Admission to both the museum and Art In Bloom is free. Guests can see the fashion designs during regular museum hours April 24-28. The floral designs will only be on display Friday and Saturday, April 26-27. People’s Choice Award ballots are available in the museum’s lobby for $2 per vote. Winners in each category receive a $500 cash prize.

Ample opportunities to create, learn and shop

People shop flowers set up in a white tent
There are ample shopping opportunities during Art In Bloom at the Springfield Art Museum, with local pop-up vendors scheduled April 24-28. (Photo by Andie Bottrell, Designing Indie courtesy of the Springfield Art Museum)

There are ample opportunities to create, learn and shop during Art In Bloom. Free family art-making activities will be set up in the Weisel Gallery, while the James River Basin Partnership hosts free family nature-making fun from 4-6 p.m. Wednesday, April 24 (weather permitting).

A full slate of paid workshops is also available, covering everything from watercolor to embroidery and flower pounding to basket weaving. Workshops are:

  • Paint by Ink Watercolor — 5-7 p.m. April 24, led by Kim Hardin, Paint by Ink
  • Botanical Print & Flower Pounding — 5-7 p.m. April 25, led by Cina Canada, Wild Arts Learning
  • Embroidery Pin/Brooch — 4-7 p.m. April 26, led by fiber artist Katherine Botts Whitaker
  • Basket Weaving — 1-4 p.m. April 27, led by Barbara Vicente, Missouri Basket Weavers Guild and Ozark Mountain Basket Weavers
  • Floral Design — 2-4 p.m. April 28, led by Art in Bloom 2022 Best in Show award winner Raleigh Jones, Wickman’s Garden Village

The Basket Weaving workshop has already sold out and the Springfield Art Museum expects the others will also sell out. The workshop fee is $50 and tickets are available on the Springfield Art Museum’s website or by calling (417) 837-5700.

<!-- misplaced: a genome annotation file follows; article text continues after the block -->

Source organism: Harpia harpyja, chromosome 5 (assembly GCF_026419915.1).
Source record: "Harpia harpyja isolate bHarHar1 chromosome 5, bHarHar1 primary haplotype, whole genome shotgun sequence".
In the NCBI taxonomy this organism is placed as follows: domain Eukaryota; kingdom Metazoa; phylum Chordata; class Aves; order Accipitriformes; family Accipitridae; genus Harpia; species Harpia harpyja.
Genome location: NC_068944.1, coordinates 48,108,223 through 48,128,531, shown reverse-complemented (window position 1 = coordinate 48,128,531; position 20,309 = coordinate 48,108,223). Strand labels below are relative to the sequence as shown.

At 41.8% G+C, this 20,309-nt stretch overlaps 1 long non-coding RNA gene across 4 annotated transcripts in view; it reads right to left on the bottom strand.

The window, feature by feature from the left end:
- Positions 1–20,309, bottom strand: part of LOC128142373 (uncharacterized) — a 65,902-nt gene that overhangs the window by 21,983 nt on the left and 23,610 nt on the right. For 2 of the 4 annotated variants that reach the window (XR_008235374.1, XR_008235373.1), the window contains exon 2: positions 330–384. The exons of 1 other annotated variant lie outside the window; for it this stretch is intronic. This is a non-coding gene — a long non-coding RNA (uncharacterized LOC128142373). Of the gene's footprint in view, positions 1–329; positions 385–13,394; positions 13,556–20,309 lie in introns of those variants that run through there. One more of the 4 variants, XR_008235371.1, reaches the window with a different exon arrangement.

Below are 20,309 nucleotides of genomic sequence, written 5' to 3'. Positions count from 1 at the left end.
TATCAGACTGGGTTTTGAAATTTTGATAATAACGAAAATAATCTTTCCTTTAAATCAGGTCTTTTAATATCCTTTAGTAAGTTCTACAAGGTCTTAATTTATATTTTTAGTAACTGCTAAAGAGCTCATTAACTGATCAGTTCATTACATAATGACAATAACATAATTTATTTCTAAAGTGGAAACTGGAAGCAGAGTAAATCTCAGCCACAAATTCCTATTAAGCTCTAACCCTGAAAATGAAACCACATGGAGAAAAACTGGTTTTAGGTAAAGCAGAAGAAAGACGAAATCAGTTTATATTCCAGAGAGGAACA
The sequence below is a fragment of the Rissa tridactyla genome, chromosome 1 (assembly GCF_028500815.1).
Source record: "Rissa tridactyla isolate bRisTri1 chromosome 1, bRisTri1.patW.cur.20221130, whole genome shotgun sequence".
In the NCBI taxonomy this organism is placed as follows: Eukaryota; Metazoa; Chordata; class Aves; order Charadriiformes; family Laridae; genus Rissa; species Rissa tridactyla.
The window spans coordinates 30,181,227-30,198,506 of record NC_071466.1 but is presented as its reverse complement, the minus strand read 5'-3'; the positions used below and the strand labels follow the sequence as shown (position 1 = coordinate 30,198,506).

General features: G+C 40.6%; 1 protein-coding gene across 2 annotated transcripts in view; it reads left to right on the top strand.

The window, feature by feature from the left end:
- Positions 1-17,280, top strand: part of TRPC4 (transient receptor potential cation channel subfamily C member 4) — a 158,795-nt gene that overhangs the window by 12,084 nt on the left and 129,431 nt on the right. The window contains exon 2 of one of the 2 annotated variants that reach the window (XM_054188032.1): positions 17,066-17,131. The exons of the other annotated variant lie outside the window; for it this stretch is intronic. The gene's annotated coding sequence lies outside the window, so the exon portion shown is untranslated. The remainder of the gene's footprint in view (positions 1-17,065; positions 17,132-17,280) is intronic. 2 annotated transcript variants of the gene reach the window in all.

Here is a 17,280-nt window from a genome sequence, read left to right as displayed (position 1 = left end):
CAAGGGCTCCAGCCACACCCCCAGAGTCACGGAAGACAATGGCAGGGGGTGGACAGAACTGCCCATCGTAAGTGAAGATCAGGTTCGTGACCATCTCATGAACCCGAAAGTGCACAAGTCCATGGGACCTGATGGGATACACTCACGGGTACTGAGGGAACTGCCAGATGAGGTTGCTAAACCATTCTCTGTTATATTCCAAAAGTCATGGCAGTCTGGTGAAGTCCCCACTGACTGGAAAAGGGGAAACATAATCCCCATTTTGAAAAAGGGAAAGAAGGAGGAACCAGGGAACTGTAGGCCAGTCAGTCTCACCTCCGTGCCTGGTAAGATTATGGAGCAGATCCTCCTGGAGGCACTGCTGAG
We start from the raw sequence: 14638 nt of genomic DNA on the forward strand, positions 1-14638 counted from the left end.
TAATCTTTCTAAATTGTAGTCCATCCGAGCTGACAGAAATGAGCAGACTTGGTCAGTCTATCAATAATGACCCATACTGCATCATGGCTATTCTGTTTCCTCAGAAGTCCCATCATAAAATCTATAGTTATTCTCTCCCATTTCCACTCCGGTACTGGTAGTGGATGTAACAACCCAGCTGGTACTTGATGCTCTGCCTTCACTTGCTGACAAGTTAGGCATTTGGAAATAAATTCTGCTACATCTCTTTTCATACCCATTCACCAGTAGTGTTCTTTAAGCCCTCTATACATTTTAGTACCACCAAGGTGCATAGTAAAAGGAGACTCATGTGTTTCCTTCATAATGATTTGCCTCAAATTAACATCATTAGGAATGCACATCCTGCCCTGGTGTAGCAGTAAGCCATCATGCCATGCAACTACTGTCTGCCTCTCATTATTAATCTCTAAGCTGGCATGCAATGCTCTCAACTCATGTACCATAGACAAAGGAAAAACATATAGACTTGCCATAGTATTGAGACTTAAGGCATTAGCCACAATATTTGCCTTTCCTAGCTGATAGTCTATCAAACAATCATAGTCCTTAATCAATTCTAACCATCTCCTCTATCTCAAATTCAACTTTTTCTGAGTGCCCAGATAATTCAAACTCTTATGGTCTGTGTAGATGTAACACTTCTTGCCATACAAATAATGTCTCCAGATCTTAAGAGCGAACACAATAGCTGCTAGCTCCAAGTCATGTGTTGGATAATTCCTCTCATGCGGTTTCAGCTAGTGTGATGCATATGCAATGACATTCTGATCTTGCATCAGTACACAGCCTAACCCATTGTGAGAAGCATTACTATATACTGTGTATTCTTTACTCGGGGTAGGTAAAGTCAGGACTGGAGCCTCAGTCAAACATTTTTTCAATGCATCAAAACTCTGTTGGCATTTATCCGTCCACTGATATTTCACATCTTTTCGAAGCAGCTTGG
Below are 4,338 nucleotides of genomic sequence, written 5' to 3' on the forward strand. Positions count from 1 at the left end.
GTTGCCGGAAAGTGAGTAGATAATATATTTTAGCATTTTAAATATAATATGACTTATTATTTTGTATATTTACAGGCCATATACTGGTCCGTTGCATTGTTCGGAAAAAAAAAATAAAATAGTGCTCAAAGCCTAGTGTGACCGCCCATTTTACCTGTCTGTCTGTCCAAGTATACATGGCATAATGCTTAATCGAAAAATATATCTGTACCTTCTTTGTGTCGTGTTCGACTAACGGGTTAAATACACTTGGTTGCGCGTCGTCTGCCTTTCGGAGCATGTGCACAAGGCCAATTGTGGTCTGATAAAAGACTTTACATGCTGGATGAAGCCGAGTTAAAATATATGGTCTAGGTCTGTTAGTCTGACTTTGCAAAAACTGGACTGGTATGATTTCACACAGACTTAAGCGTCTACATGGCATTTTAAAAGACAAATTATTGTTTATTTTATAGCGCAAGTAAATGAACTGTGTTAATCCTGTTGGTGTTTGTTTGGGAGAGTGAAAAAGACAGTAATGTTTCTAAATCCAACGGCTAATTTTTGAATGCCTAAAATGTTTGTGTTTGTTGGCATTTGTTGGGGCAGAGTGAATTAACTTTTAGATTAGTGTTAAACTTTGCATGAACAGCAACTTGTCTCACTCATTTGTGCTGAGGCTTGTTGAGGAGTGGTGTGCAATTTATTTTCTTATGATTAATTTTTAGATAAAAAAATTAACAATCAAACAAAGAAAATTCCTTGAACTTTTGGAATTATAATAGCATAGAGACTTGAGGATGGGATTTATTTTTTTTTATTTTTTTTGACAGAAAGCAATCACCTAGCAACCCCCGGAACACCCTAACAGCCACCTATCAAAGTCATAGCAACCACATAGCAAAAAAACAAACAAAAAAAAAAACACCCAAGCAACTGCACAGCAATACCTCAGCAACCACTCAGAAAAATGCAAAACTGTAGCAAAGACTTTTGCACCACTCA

Vendors at this year’s Art In Bloom are the Fiddly Fig, the Flower Company, Grow for Good 417 and the Springfield-Greene County Library District’s Heirloom Seed Library. Flowers in water and potted plants are not permitted in the museum, so guests are asked to shop on their way out or plan to store their purchases in their vehicles before entering Art in Bloom.

Proceeds boost museum's art acquisition and exhibition efforts

Proceeds from Art In Bloom sponsorships, paid events, pop-up retail merchandise and People’s Choice Award vote sales benefit the Springfield Art Museum’s art acquisition and exhibition efforts. The museum has purchased work by 19 artists, 16 of whom were not previously represented in the permanent collection, with funds raised through Art In Bloom.

In its first four years, the festival has attracted more than 7,000 patrons, raised more than $88,000 for art acquisitions and awarded $11,500 in prize money.

A brightly colored dress is displayed next to the painting that inspired it at the Springfield Art Museum's Art In Bloom
The 2024 Art In Bloom features the work of 25 Springfield-area fashion and floral designers. (Photo by Andie Bottrell, Designing Indie courtesy of the Springfield Art Museum)

Jeff Kessinger

Jeff Kessinger is the Reader Engagement Editor for the Hauxeda, and the voice of its daily newsletter SGF A.M. He covered sports in southwest Missouri for the better part of 20 years, from young athletes to the pros. The Springfield native and Missouri State University alumnus is thrilled to be doing journalism in the Queen City, helping connect the community with important information. He and wife Jamie daily try to keep a tent on the circus that is a blended family of five kids and three cats. More by Jeff Kessinger